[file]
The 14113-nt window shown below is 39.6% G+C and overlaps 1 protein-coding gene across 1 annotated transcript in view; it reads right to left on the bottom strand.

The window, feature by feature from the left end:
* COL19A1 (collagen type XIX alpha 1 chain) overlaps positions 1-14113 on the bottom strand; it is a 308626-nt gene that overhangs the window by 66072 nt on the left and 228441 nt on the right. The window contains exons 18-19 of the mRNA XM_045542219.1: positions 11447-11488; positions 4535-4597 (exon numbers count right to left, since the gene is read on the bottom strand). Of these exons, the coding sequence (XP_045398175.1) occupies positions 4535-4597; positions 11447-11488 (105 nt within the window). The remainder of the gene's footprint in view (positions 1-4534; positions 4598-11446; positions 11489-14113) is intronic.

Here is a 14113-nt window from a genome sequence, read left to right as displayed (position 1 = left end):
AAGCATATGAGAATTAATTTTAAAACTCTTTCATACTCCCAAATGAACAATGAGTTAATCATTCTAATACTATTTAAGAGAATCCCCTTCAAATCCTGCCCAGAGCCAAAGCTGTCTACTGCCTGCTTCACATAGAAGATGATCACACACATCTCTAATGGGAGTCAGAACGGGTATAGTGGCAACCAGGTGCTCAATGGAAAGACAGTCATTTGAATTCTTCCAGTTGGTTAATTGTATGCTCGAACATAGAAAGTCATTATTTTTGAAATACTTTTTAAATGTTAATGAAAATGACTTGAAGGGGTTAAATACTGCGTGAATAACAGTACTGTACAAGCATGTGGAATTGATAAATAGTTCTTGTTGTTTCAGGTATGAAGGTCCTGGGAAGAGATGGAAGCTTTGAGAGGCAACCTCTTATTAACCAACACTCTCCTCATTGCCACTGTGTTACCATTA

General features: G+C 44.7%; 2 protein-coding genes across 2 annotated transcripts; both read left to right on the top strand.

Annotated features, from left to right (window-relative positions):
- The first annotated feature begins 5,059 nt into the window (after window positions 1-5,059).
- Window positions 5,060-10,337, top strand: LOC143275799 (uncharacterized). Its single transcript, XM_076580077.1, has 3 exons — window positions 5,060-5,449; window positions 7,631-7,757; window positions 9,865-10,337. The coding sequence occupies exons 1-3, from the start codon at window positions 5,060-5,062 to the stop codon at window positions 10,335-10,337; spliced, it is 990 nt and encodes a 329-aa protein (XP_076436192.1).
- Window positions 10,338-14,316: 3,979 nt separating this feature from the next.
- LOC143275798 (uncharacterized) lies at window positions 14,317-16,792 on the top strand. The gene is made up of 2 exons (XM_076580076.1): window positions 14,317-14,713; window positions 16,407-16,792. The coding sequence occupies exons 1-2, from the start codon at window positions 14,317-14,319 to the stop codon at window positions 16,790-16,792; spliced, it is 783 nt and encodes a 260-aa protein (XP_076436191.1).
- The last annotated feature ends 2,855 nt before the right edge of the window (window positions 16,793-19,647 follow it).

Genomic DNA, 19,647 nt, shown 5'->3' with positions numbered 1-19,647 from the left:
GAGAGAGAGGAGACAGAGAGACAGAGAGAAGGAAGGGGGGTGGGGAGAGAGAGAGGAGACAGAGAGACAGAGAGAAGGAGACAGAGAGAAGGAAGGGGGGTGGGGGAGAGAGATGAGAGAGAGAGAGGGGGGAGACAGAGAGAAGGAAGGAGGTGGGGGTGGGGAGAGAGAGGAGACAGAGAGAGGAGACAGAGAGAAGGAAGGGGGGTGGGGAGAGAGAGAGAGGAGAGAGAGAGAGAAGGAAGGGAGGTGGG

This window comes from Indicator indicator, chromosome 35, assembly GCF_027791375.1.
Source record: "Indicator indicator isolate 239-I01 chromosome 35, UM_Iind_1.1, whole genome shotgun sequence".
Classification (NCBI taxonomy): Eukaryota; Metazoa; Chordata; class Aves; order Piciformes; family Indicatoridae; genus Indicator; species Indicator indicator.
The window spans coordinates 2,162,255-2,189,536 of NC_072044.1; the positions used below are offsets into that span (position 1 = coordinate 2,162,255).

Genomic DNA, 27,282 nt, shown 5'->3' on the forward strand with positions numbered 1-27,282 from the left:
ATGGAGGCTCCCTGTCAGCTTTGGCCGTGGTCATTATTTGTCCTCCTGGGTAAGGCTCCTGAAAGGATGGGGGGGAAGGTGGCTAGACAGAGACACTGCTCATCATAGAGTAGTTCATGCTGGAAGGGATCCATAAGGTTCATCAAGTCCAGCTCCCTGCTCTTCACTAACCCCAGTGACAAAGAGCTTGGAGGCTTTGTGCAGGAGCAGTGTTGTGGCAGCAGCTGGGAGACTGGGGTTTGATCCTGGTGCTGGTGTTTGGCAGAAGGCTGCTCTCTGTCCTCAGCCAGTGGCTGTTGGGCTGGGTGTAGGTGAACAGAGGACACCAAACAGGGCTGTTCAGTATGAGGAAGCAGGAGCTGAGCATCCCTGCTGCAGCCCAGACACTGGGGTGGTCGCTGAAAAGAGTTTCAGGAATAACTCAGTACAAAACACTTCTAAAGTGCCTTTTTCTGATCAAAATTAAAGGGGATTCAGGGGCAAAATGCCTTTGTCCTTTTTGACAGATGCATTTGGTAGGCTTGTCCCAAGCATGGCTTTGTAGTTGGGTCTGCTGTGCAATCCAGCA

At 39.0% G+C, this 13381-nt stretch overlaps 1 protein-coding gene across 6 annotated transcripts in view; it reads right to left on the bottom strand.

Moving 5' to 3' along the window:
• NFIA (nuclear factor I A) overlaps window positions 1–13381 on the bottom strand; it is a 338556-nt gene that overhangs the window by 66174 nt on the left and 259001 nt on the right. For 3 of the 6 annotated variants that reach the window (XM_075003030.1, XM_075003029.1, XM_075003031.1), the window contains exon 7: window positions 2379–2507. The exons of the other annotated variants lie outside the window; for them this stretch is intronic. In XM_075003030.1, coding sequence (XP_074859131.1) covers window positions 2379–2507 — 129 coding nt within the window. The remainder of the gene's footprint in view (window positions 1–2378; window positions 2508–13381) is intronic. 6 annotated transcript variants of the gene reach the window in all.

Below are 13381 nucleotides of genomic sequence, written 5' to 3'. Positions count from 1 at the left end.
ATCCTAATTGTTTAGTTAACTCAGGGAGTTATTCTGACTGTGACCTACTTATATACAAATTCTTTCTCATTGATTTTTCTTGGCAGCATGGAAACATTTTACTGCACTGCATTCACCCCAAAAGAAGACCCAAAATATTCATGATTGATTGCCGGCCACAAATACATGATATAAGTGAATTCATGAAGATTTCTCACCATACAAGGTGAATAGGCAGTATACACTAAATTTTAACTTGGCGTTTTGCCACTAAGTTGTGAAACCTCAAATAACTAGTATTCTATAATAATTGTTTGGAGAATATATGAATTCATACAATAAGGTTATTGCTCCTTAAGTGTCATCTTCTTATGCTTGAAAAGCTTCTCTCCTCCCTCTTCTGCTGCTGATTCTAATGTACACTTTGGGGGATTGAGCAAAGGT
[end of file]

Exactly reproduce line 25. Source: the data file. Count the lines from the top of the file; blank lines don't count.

ATCCTAATTGTTTAGTTAACTCAGGGAGTTATTCTGACTGTGACCTACTTATATACAAATTCTTTCTCATTGATTTTTCTTGGCAGCATGGAAACATTTTACTGCACTGCATTCACCCCAAAAGAAGACCCAAAATATTCATGATTGATTGCCGGCCACAAATACATGATATAAGTGAATTCATGAAGATTTCTCACCATACAAGGTGAATAGGCAGTATACACTAAATTTTAACTTGGCGTTTTGCCACTAAGTTGTGAAACCTCAAATAACTAGTATTCTATAATAATTGTTTGGAGAATATATGAATTCATACAATAAGGTTATTGCTCCTTAAGTGTCATCTTCTTATGCTTGAAAAGCTTCTCTCCTCCCTCTTCTGCTGCTGATTCTAATGTACACTTTGGGGGATTGAGCAAAGGT